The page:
That’s how I came to meet my current supervisor, an extremely positive, open person who was willing to welcome me into her PA crew after a twenty-minute conversation. I was so excited. I felt like I found my place. The paperwork was drawn up, and I got the official word in October that I would be joining the Air Force Reserve upon my commission. The rest of my last year of college was probably my best one. I was happier than I had been in a long time. I even got a job offer, which I promptly accepted, for an amazing program that has helped me to further combine my technical and artistic backgrounds.

You’re On Your Own, Kid

After graduating and commissioning, I began facing many obstacles. The transition to the Reserve was not nearly as smooth as it could have been. There were constantly questions about whether I could still go to the unit that had promised to hire me. Paperwork was often misplaced. I found myself constantly reaching out to my recruiter seeking updates, and I often would not hear back for weeks.

I have a hypothyroidism, and was asked for bloodwork three different times to assess my condition. I was constantly getting bloodwork and sending over documentation to my recruiter, only to be asked for it again. In retrospect, I am curious if he ever turned in my previous documentation and if it was really the doctor constantly asking for these updates. Eventually, however, I went to the MEPS for my physical.

MEPs was the worst headache of this entire process. I’m not sure why I wasn’t offered the opportunity to see a private doctor as I had for my ROTC scholarship. I spent more than two hours, freezing in a hospital gown, waiting for the staff to finish up with the four other girls and me. That’s right, there were only five girls. I was there for about seven hours, and would have been there longer if I had not told the nurse I was expected back at work.

To my surprise, a month after completing the physical, I got a call from a new recruiter asking when I would like to go get my physical done. My previous recruiter had PCS-ed without giving me any warning, and did not leave much continuity behind. I felt like I was starting from square one again. Since commissioning in May, I had constantly been told "next month" I would start, but every month, something new seemed to come up.

About two months before I finally started, I got a call from Force Support telling me I never should have been offered my position due to staffing issues. Luckily, my commander has been incredibly supportive and helpful throughout this process. She always told me all of my options and everything that she could do to help. As frustrating as this process had been, I recognized I was one of the first ROTC direct accessions this group of people had to deal with. So needless to say, there would be some growing pains!

I was finally officially scheduled and ready to start in January for the first UTA of the New Year, but due to an intense blizzard, the UTA was postponed, so I did not get to start until February. This added a little more stress, because I found out before starting that my Air Force “anniversary” was in May, the same day I commissioned, so in order to get a good year that counted towards my retirement, I would need to make all 50 of the minimum required points by the end of May 2016. Meaning, without January, I would only have 4 months to make up my points. With the help of my commander, I made them up, getting my last point the day before my anniversary.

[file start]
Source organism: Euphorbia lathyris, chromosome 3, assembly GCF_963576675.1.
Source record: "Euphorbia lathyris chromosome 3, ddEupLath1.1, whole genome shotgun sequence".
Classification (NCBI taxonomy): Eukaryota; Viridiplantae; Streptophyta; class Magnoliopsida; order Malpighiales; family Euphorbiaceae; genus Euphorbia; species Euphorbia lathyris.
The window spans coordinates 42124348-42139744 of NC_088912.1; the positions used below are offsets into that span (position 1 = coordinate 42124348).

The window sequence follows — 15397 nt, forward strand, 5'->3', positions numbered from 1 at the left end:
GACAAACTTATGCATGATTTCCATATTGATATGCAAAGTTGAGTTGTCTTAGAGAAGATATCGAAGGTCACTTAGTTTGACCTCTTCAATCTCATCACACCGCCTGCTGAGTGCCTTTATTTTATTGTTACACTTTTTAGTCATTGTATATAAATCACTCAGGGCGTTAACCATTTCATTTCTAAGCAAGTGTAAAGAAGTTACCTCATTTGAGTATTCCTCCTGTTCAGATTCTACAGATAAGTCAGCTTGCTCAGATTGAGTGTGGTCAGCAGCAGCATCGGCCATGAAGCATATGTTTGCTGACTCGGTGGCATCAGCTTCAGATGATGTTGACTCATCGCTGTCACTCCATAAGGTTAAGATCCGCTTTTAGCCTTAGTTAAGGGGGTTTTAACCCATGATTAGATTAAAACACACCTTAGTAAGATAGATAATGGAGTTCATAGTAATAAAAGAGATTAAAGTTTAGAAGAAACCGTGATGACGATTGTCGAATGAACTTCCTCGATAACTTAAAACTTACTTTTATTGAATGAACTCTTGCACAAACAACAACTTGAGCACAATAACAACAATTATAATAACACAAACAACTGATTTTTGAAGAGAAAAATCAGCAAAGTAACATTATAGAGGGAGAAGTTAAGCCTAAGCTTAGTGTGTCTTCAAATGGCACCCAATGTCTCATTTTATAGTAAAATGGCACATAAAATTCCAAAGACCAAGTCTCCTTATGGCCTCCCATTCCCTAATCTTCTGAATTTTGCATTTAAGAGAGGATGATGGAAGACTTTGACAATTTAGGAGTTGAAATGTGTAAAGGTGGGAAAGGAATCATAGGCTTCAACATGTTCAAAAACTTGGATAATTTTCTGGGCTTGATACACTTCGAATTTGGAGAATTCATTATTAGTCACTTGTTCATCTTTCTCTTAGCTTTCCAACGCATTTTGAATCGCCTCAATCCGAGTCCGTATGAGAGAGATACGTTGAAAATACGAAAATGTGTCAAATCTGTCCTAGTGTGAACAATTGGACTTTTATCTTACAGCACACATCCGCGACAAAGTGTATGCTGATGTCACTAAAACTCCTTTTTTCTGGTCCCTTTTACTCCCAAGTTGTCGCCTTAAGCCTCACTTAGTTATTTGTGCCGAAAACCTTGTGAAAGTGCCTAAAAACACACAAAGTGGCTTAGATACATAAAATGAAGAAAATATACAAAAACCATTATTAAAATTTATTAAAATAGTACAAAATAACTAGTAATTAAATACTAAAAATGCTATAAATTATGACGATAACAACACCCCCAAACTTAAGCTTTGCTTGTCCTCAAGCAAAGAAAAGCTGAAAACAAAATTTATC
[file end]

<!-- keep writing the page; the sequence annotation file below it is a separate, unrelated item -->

Redundancy, Redundancy, Redundancy

I have been so thankful to finally start my Air Force career, and overall, have had a good experience. I am starting to get the hang of things, and am finally beginning to enjoy my time here, though the first several times in the office, whether for a UTA or being on orders, were pretty stressful. Newcomer’s orientation, I’m sorry to say, was not nearly as helpful as I would have hoped. The orientation was more, “Hey these are cool things about our base,” than it was about “Hey let’s get you set-up online.” I understand why that is done as many of the people at the orientation had been in the military for several years already, so they already knew most of what they needed to in terms of Air Force Reserve systems.

I, however, did not know anything, and would have greatly benefitted from a weekend dedicated to the technology side. Or, at the very least, a checklist or cheat sheet. That is why I have created my own “What You Should Know” document based off of what I wish I had known. Especially after discovering how many systems the Air Force uses to track a person’s information. A lot of these systems overlap with information, and by the time you’ve gone through them all, you have no idea which is which and where to go for what you need. Hence the document below.

Getting Started

1. Gain Network Access (see below)
2. Open the Air Force Portal (https://my.af.mil) NOTE: Links to other systems can be found here
3. Register/Access the following online portals (view the descriptions below for more information)
a. CEI and enter your information (Online Portals Descriptions below)
b. vMPF and update your vRED (Online Portals Descriptions below)
c. My IMR and complete the “Air Force Web Health Assessment” as well as your “Individual Medical Readiness Status” to check your status
d. ARCNet and view your “Readiness Report” in order to check your status
e. AEF Online and view your “PDPT” in order to check your status in more detail

Getting Network Access

1. Double CACing
In order to do anything on the computer initially, you will need someone else to insert their CAC, log in, then insert your own CAC into a different CAC reader (you can normally ask the front desk (orderly room) or around your office for a CAC to USB converter, and plug that into your machine). You should now be able to start setting up your accounts on the online portals.

2. Air Force Portal